The United States Economy for Nineties Kids
Or, What the Fuck Do You Mean, ‘It’s Not Fair?’
There’s something that I’ve heard a lot of people talk about. They’re not wrong, but they are missing the point quite dramatically.
I was born July 10, 1990. I grew up in one of the poorest cities in the country. It’s been the poorest for several years running. You know it, you love it. Detroit’s not a place I’m proud of, and I don’t particularly identify with it. I think everyone I know personally wanted to get out of this cesspit years ago.
I can say without special pride that when I was younger, in my school-age years, everyone I know said I was talented. I was always the smartest guy in the room for my age group. I could throw a football better than most people I knew, though I never did anything with that. Once someone described my singing voice as “the best voice they’d ever heard.” I was the best artist in my grade through middle school, when I stopped working at it.
I didn’t earn those talents. I was given them. Frankly, I squandered them. And that’s why I don’t feel as if I’m bragging when I say it.
I had always heard, you get out of high school, get a summer job, go to college, get started on a career. Well, I fucked around in school. Got a 31 on my ACT my first try, and graduated with a 2.8 gpa. I didn’t turn my bad habits around until the 2nd semester of my 3rd year in high school, and by then the damage was done.
So no ‘real’ school would take me. But I was committed to getting a job and making sure that I could pay something towards my schooling before I went to school. Three years later, I was sitting in an interview for McDonald’s. I’d applied to every business I could get to on my bicycle that wasn’t pure manual labor, but this was only my 4th interview, because a 18/19/20-year-old unemployed white boy in Detroit hasn’t got a whole lot going for him.
The woman ignored me for most of the 15 minute interview, repeatedly getting up and walking away from the table to go talk to other people. I can’t explain how angry I was. At the end of the interview, I asked her how I could improve myself, to become a better candidate. You know what she said to me?
She said that not going to school had made it look like I wasn’t “serious.”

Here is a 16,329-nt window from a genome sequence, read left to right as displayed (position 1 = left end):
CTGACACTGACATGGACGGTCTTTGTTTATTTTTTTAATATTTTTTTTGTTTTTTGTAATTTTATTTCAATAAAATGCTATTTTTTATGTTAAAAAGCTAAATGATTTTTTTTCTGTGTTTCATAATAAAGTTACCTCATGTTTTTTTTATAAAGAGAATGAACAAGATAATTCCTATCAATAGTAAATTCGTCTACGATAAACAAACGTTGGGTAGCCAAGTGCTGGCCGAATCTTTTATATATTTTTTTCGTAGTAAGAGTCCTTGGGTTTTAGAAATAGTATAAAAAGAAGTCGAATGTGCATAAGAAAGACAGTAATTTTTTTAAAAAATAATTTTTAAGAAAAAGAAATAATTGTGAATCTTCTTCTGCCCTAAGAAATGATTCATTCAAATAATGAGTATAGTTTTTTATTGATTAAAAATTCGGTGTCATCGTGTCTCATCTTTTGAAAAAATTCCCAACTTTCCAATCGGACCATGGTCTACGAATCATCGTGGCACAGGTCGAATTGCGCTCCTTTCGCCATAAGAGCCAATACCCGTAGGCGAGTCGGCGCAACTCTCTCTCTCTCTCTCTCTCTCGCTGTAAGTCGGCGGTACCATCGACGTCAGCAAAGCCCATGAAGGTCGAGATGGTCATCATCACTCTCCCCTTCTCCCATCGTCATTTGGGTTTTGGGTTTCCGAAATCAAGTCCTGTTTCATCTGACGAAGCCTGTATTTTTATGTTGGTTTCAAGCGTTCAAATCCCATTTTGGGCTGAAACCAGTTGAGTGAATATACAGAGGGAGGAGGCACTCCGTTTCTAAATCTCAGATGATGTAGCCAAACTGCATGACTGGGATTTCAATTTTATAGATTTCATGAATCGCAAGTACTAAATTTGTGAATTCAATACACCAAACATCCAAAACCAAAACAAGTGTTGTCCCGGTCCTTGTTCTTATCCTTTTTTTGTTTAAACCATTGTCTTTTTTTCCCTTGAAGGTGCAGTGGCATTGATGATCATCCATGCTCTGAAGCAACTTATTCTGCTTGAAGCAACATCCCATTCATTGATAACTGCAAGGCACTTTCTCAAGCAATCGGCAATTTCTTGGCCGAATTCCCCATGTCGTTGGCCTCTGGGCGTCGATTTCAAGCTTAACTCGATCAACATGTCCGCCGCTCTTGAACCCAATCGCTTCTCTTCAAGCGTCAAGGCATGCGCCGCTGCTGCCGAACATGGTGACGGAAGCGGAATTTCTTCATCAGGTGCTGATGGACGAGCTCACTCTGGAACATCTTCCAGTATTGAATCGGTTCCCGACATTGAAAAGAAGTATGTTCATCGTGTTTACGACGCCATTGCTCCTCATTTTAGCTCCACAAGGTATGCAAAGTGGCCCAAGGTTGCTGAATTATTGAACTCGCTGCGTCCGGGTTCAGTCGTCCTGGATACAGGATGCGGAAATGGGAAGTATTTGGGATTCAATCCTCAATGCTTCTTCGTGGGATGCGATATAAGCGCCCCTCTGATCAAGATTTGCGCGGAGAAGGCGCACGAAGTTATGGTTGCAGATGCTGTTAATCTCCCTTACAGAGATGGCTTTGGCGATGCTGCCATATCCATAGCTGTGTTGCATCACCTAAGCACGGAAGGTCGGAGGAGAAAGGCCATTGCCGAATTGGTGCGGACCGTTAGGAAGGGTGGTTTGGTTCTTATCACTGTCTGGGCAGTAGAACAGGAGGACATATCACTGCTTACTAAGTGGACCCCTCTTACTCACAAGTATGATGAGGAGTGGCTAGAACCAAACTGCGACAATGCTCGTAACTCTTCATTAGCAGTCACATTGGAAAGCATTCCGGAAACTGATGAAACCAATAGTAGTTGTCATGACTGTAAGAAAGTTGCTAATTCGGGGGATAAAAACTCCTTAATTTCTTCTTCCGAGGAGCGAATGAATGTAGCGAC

Here I was, trying to do the right thing, to look before I leapt, and now some regional manager who couldn’t be bothered to put 15 minutes together for an interview without running off to talk to three separate people, was telling me, a talented, smart, strong, capable… You get the idea.
Well, I took the risk. I applied to U of M Flint, hoping to get into engineering, since that was all I’ve wanted to do for years. They weren’t interested. I didn’t show promise with my grades, but they did have a program for people who had done poorly in school like me, but wanted to turn things around.
Go to Henry Ford Community College, right next door, for 2 years. Get good grades, and come back with an associates and I’d be in like Flynn. I went to school. My priorities changed, though. I realized that I’d been running away from who I really was. That engineering was something I’d like, but I had been avoiding my passion for coding because my father was a programmer and I have strange issues about retreading paths.
That’s a stupid reason to avoid what you like doing.
So I dropped the engineering schedule and started over, took some coding classes.
And that’s when I learned, not in class of course, the most valuable lesson of my life so far. Something I think every millennial, every “nineties kid” needs to learn:
They’re not handing out money.
At least, not the way that they used to. Sure, you can get on Welfare. You’d think that growing up in Detroit I’d know more about that, but I’m not a huge fan of the program and I never was, even when I was a hardline socialist.
But the economy of the 1950s, 60s, 70s, 80s, 90s… The economy your parents know about, the economy your grandparents know about? That doesn’t exist now. In a very real sense, you live in the Wild West.
Things are changing, are evolving and shifting, so dramatically over the past 10 years.
There’s no place for stable, smart, head-down workers. You might get into a job like that, but 99% of them are taken up by someone else’s father, or grandfather. People more capable than you, with more experience. You think you’re hot shit, but the fact is that when you put a 20-year-old genius in the room with a 50-year-old veteran of no particular talent, the veteran is better.
This isn’t news to any of you, though.
You’ve lived in this world for 20+ years now. You’ve been unable to get work for 5 of them, except maybe shitty 28-hours-a-week jobs at local diners. You can’t raise a family on that. It’s not a career, and it will never be a career.
Which gets me to my point:
Don’t rely on other people to make a space for you because they won’t. You’ll get eaten up and spit out, and the truth is, you deserve it. Anyone who doesn’t adapt to their situation will fail and that’s not a bug, it’s a feature.